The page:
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    First Monday in October 2017

    SFBT_MarriageEquality_1On the first Monday in October, the U.S. Supreme Court commenced a new term. To mark the occasion, Marriage Equality USA sent each of the five Justices who voted in fa­vor of nationwide marriage equal­ity last term a beautiful Rainbow Flag upon which attendees at this summer’s San Francisco Pride Cel­ebration wrote personal messages thanking the Justices for upholding the Constitution.

    Although the Court may likely de­cide important cases this term re­garding issues such as women’s re­productive health, voting rights, and affirmative action, we find ourselves contemplating not only the upcom­ing term, but also the first Monday in October 2017. When that Su­preme Court term begins two years from now, a new President will re­side in the Oval Office, and she or he could already have appointed at least one Supreme Court Justice. A single vote on the Court has decided many recent landmark decisions, and the next President will likely have a profound role in shaping fu­ture decisions that will have huge effects on the LGBT people and all Americans.

    The Court’s landmark marriage equality decisions—the 2013 Windsor decision that struck down DOMA, and the 2015 Obergefell de­cision that established nationwide marriage equality—were both 5–4 decisions with Justice Anthony Ken­nedy writing the majority decision. In future years, the Court may well address other key issues facing LGBT people, including 1) whether the Constitution more broadly pro­tects against discrimination based on sexual orientation or gender identity in the same way it guards against discrimination based on race or gender; 2) whether laws that authorize discrimination against LGBT people under the guise of a claim of religious belief are permis­sible; and 3) whether federal laws that prohibit gender discrimina­tion in employment and public ac­commodations, such as Title VII, include protection against sexual orientation and gender identity dis­crimination.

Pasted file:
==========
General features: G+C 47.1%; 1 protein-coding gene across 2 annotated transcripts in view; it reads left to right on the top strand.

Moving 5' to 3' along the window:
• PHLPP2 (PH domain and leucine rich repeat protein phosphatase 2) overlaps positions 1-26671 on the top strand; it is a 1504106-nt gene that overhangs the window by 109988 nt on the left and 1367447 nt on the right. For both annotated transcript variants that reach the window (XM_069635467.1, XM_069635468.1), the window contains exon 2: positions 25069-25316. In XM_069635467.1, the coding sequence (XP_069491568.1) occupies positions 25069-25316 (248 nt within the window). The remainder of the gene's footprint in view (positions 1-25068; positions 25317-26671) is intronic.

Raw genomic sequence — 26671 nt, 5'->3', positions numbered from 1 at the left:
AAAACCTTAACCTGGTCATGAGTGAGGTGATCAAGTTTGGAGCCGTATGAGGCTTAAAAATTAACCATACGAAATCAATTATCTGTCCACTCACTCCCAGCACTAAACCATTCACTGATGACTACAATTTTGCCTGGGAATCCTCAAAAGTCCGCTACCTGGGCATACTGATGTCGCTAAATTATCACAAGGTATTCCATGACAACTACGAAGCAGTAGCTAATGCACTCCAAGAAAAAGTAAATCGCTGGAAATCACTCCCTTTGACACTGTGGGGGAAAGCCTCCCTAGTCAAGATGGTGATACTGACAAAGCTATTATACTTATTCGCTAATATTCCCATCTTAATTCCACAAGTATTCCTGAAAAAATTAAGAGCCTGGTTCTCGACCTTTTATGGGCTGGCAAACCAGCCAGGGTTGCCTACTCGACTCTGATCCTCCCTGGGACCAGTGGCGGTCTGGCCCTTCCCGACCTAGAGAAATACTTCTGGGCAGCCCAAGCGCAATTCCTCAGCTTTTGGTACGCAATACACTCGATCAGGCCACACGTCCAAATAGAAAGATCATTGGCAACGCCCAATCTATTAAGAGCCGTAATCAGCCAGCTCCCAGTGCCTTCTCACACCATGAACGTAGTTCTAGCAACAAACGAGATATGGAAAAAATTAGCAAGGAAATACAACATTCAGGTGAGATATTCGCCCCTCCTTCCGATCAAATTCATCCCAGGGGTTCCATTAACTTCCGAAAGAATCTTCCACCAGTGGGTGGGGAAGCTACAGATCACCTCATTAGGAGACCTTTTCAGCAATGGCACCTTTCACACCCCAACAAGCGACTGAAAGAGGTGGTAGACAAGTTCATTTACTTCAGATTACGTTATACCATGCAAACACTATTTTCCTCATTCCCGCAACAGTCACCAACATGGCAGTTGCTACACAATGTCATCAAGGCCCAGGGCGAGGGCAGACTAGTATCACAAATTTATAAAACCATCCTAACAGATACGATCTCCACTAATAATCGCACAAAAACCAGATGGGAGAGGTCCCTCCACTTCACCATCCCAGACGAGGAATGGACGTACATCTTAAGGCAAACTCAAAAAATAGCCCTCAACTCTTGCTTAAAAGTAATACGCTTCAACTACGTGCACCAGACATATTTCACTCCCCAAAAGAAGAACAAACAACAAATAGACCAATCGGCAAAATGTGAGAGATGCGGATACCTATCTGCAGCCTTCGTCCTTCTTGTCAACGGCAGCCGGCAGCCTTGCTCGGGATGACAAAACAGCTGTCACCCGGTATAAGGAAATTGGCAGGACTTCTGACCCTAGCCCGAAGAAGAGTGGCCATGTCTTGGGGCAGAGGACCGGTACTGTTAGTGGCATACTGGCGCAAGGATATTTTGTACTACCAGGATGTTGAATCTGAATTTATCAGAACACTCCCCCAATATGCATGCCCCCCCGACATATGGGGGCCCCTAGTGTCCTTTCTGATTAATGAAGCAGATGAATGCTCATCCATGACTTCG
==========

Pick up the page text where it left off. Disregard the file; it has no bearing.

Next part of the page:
We as voters and participants in the political process can profoundly af­fect these Court decision that greatly influence our lives by ensuring that the next President is someone who appoints Justices who will uphold the Constitution as the Court did in the Windsor and Obergefell marriage equality decisions. In 1987, a broad coalition of individuals and groups who valued civil rights and liberties organized tirelessly to successfully defeat President Ronald Reagan’s appointment of Robert Bork, an ex­treme conservative deeply opposed to LGBT equality. The person who became a Justice instead was none other than Anthony Kennedy.

    In the 2000 Presidential election, many people bought into the false message that Al Gore and George W. Bush essentially did not differ because, among other things, Bush was a “compassionate conserva­tive.” Of course, the two differed in many ways, none more clearly than their perspective on the Supreme Court. During the campaign, Bush declared his admiration for arch conservatives Clarence Thomas and Antonin Scalia, while Gore looked to former Justice Thurgood Marshall.

    Justice Marshall appreciated the Constitution’s role in protecting individual liberty and equality per­haps more than any other Justice in history, and argued Brown v. Board of Education when he was an attorney. As President, Bush appointed Chief Justice John Roberts and Justice Samuel Alito, both staunch conser­vatives, who voted against marriage equality. Roberts and Alito have also provided key votes in many harmful Supreme Court decisions over the last decade, such as Citizens United, which has opened the flood­gates to unlimited money pouring into election campaigns.

    The 2016 Presidential candidates have expressed starkly different po­sitions on the Supreme Court. For­mer Secretary of State Hillary Clin­ton in her September speech to the Human Rights Campaign warned: “The next president may get three Supreme Court justice appoint­ments. We could lose the Supreme Court, and then there’d be a whole new litigation strategy coming from those who oppose marriage equal­ity.” Senator Bernie Sanders has made a commitment to overturning Citizens United a “litmus test” for any person he nominated for the Court, noting that the decision was “under­mining American democracy” and that “billionaires” should not “be allowed to buy politicians.”